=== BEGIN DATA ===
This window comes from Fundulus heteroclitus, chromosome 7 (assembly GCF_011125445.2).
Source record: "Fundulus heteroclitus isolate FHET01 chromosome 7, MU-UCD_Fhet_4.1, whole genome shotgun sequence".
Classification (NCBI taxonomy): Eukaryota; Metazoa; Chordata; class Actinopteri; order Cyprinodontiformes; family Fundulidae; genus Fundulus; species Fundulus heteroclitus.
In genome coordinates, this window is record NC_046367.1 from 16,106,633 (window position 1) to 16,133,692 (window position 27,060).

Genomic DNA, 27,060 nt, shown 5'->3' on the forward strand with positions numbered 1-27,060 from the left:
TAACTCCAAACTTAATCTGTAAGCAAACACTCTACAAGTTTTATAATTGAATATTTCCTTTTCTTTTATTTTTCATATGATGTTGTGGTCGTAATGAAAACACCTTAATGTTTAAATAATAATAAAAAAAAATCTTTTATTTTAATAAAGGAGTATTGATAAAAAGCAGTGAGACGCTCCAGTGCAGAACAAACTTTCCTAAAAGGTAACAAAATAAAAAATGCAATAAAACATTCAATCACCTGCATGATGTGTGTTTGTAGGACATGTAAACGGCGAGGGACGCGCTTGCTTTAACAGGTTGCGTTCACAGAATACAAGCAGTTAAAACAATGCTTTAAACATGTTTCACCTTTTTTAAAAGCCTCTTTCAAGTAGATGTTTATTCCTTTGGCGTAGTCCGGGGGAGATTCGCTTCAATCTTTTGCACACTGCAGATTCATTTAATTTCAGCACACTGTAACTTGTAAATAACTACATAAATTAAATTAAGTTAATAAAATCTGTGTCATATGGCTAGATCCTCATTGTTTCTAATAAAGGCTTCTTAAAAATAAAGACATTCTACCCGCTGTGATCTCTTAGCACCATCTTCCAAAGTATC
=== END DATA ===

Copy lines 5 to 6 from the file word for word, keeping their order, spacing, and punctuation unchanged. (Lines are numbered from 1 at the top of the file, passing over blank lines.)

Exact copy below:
Genomic DNA, 27,060 nt, shown 5'->3' on the forward strand with positions numbered 1-27,060 from the left:
TAACTCCAAACTTAATCTGTAAGCAAACACTCTACAAGTTTTATAATTGAATATTTCCTTTTCTTTTATTTTTCATATGATGTTGTGGTCGTAATGAAAACACCTTAATGTTTAAATAATAATAAAAAAAAATCTTTTATTTTAATAAAGGAGTATTGATAAAAAGCAGTGAGACGCTCCAGTGCAGAACAAACTTTCCTAAAAGGTAACAAAATAAAAAATGCAATAAAACATTCAATCACCTGCATGATGTGTGTTTGTAGGACATGTAAACGGCGAGGGACGCGCTTGCTTTAACAGGTTGCGTTCACAGAATACAAGCAGTTAAAACAATGCTTTAAACATGTTTCACCTTTTTTAAAAGCCTCTTTCAAGTAGATGTTTATTCCTTTGGCGTAGTCCGGGGGAGATTCGCTTCAATCTTTTGCACACTGCAGATTCATTTAATTTCAGCACACTGTAACTTGTAAATAACTACATAAATTAAATTAAGTTAATAAAATCTGTGTCATATGGCTAGATCCTCATTGTTTCTAATAAAGGCTTCTTAAAAATAAAGACATTCTACCCGCTGTGATCTCTTAGCACCATCTTCCAAAGTATC